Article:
Specific financial and non-financial incentives have not yet been laid out as no specific legislative plans for expanding Medicare have been proposed and seriously considered. However, a Medicare-expansion to cover the uninsured would probably include subsidies for the poor, to help them to afford the costs of coverage. There may also be a mandate to obtain coverage associated with the plan, which could be determined through the tax system, though this is an area of considerable disagreement.
Private insurers may be incentivized to provide managed care through Medicare in a way that is similar to the existing Medicare Advantage payment scheme, which reimburses HMOs 13% more on average than traditional fee-for-service reimbursements (Kaiser 2008) (also see report Payments to Medicare Advantage Plans (13) 2009).
Government, Employers, Patients, Insurance Companies, Providers
|Medienpräsenz||sehr gering||sehr hoch|
Medicare is an existing program, with existing infrastructure and administration, so the program itself is not particularly innovative. However, there is a lot of controversy around expanding the program to the non-elderly due to concerns about costs and fears that a government sponsored plan will crowd out private insurers, effectively creating a single-payer system. A plan that incorporates a Medicare expansion will face considerable opposition in Congress from fiscal conservatives and those who believe that health insurance should be a market-based system.
The election of President Obama, as well as the Democratic majority in Congress has been a strong motivator for healthcare reform. Expansion of a public system in particular was a campaign promise made by President Obama. Medicare expansion was not the specific promise made by President Obama, but it follows from discussions that have occurred in the academic literature as well as in Congress.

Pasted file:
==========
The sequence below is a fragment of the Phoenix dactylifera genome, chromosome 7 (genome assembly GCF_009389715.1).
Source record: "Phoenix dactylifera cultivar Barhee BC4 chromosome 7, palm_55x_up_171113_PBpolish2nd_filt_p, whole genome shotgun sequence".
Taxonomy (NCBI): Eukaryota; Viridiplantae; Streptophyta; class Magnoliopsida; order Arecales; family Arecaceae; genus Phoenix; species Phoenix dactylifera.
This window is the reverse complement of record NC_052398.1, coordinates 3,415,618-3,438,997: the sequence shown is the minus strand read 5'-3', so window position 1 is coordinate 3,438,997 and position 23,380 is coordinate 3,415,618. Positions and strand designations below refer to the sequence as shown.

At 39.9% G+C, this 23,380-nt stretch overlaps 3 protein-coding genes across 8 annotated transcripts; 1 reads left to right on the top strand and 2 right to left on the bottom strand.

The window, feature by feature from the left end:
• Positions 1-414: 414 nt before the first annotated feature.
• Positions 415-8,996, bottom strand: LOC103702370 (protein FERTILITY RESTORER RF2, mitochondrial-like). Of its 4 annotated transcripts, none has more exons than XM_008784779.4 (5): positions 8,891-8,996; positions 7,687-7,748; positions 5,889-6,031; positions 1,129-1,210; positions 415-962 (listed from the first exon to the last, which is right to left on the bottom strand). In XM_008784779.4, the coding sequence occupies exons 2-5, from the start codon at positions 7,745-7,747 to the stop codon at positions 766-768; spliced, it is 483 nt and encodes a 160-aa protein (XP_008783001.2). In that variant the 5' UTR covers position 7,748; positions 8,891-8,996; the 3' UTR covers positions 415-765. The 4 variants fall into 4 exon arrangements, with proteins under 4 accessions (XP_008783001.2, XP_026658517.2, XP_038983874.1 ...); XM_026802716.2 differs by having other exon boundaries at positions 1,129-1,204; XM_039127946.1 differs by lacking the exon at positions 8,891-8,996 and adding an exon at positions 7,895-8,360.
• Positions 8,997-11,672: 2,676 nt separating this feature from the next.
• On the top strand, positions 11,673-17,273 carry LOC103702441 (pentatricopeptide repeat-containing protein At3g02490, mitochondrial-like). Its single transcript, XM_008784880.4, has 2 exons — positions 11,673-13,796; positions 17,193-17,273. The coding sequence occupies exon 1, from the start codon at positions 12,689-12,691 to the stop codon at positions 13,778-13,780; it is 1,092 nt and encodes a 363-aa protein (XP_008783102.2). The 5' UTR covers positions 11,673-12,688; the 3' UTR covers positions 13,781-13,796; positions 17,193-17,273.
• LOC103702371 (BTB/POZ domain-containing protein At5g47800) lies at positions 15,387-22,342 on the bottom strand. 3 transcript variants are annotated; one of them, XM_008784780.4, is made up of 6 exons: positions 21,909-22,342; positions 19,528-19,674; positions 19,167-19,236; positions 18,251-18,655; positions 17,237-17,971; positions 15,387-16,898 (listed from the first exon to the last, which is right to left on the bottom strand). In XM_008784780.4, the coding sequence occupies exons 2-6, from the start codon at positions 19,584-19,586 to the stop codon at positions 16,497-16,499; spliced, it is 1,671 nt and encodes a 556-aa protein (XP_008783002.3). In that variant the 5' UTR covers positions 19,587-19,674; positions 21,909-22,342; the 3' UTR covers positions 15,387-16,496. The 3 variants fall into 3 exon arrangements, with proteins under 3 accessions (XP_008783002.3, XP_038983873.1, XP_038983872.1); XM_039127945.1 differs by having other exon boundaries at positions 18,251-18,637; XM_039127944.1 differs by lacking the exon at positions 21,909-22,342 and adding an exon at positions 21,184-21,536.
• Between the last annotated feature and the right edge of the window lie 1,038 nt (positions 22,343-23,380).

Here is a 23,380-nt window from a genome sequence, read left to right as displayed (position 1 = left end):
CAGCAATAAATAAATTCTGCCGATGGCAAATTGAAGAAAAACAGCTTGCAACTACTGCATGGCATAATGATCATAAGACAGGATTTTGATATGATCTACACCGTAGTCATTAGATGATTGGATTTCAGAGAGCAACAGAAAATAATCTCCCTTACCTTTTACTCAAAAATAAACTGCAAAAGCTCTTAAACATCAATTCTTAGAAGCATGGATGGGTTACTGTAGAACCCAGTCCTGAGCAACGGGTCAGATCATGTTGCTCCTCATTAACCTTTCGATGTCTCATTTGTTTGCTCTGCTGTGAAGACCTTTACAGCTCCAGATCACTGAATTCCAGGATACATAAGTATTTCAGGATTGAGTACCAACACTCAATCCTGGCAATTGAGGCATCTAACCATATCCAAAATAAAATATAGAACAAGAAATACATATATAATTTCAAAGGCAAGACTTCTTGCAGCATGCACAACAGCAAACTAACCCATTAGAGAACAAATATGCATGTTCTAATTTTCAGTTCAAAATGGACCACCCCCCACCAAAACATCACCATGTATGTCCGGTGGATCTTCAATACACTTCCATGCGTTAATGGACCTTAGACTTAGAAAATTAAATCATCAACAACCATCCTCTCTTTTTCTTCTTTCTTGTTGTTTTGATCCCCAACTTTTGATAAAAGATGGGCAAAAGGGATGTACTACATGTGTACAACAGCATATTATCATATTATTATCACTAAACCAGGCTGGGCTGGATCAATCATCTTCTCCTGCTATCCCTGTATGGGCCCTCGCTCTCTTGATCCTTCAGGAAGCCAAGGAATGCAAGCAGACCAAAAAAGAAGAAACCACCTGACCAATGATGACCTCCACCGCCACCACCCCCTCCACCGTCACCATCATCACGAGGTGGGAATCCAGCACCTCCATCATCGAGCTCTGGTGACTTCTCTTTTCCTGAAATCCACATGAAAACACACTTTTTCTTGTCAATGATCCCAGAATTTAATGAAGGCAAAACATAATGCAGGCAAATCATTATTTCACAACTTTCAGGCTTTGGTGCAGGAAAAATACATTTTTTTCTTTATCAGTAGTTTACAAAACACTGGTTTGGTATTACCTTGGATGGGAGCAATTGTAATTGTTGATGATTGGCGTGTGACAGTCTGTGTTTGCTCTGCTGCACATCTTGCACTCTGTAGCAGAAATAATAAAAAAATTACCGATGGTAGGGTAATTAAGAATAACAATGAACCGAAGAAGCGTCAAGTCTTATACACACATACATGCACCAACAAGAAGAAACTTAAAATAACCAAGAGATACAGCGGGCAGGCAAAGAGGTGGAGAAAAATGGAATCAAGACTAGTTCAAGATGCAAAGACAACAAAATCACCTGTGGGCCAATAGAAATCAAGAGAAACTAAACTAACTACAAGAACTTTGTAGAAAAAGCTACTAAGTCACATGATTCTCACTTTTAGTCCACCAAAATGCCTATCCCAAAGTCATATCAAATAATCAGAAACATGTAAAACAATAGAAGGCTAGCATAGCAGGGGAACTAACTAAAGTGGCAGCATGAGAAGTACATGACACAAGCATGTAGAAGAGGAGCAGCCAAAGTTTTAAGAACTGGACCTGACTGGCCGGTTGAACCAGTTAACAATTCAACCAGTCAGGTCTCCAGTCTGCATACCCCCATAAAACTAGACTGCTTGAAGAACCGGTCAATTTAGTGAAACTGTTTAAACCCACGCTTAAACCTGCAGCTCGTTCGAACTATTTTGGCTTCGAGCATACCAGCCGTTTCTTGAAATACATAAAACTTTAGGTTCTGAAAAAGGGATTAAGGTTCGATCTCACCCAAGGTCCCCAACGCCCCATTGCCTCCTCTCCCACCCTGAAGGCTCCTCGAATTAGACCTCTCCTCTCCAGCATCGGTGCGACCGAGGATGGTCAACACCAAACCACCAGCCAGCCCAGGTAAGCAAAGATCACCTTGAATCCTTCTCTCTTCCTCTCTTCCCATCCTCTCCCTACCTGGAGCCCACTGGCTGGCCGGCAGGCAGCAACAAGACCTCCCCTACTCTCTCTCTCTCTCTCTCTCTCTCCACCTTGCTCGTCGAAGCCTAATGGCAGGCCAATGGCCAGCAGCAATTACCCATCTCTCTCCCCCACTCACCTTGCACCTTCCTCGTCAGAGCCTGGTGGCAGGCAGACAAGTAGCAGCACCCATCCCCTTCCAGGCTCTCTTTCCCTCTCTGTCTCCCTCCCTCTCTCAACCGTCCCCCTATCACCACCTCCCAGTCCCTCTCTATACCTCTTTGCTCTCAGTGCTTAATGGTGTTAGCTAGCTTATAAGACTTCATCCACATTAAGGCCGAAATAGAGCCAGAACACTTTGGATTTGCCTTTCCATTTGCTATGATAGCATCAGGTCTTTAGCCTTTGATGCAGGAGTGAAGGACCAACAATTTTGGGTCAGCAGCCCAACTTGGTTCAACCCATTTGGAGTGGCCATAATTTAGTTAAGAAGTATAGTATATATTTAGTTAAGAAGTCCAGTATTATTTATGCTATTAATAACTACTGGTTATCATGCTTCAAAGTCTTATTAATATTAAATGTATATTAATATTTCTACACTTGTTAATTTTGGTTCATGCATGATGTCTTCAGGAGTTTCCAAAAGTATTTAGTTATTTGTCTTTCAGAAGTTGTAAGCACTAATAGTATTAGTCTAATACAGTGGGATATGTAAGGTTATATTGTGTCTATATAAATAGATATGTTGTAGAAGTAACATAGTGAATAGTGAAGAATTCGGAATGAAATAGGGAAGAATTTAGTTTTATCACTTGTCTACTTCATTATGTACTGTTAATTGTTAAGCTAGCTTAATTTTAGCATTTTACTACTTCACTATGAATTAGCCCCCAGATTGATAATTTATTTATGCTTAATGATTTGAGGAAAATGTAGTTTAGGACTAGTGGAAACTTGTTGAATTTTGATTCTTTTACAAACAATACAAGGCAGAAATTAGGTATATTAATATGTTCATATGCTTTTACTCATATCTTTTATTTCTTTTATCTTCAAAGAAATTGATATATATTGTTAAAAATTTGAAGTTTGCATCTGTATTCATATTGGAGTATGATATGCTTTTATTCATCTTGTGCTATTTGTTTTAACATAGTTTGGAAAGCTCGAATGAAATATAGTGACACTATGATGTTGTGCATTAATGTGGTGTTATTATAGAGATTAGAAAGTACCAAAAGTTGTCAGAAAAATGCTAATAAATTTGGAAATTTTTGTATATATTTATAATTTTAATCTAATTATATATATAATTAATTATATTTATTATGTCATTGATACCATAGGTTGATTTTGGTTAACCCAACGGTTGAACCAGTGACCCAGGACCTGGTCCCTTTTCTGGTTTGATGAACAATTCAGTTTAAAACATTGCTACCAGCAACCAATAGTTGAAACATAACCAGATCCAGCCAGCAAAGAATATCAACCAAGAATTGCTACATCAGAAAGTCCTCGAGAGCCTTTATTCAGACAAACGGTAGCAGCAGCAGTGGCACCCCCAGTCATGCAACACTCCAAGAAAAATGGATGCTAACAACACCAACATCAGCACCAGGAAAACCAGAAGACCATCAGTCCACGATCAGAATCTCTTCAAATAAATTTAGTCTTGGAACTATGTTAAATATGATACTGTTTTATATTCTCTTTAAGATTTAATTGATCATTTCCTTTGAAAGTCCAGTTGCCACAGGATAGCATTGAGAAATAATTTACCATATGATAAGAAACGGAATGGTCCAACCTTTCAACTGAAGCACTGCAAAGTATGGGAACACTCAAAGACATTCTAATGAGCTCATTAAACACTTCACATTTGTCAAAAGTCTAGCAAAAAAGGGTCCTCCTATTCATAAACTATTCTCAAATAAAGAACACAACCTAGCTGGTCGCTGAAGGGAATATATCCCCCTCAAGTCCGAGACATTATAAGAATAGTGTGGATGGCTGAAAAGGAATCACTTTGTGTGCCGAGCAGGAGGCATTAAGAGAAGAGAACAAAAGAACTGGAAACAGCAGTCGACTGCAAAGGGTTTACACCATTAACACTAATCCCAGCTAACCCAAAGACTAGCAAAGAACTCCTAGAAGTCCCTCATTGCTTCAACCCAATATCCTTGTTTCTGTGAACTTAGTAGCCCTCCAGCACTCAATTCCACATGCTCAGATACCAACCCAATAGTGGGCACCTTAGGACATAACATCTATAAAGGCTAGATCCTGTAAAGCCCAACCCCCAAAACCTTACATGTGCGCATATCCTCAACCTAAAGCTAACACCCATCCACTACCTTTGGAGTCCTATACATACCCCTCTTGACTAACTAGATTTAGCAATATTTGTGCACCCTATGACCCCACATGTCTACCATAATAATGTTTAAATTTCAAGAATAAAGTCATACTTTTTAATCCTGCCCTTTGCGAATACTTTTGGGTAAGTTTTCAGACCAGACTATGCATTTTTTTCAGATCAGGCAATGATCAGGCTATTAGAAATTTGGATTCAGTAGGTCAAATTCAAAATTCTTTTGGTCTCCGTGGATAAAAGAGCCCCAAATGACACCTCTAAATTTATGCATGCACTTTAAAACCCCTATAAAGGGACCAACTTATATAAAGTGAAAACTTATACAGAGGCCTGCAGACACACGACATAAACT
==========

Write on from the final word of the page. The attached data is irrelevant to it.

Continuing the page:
The push to reform healthcare has come largely from the change of administration.
The expansion of a Federal program, either Medicare or the FEHB, responds to the promises made by President Obama during his Presidential campaign, in which he made universal health insurance coverage a priority.
|Implemented in this survey?|
The idea to expand Medicare as a means of covering the uninsured is not a new idea having been around for over 40 years since the Medicare program was enacted. It was recently voiced by Anderson and Waters in 2007 and Hacker in 2003, has been presented in legislation in Congress, and has been under discussion in broader social contexts for a number of years. The theory behind such an expansion is that the Medicare system is established, takes relatively good care of the high-needs population of elderly in the US, has lower administrative costs than private insurers (CBO 2008), and can be expanded quickly to cover the many uninsured in the US.
Consideration of such a proposal now has been increased by the support of Democrats in Congress and the Obama administration. It is further bolstered by the calls for action coming from the public to engage in healthcare reform (KFF 2009). Public support is not clearly on the side of expanding Medicare, so if this type of proposal is considered, there will be considerable disagreement at the national level. Significant support from the public and stakeholder groups, such as physicians, hospitals, patient groups and others will be essential to the success of the program.
The approach of the idea is described as:
renewed: Expansions of Medicare to the non-elderly population have been proposed in the past as a means to expand coverage to the uninsured (Anderson and Waters 2007; Hacker 2003). They have also been voiced in Congress, but have not been successful.
Physician groups, hospitals and insurance companies are all likely to be concerned with the ways in which a Medicare-expansion proposal is designed. All have a financial stake in the status quo, and if the Medicare-expansion significantly draws from one of them, we are liable to see them actively opposing the bill.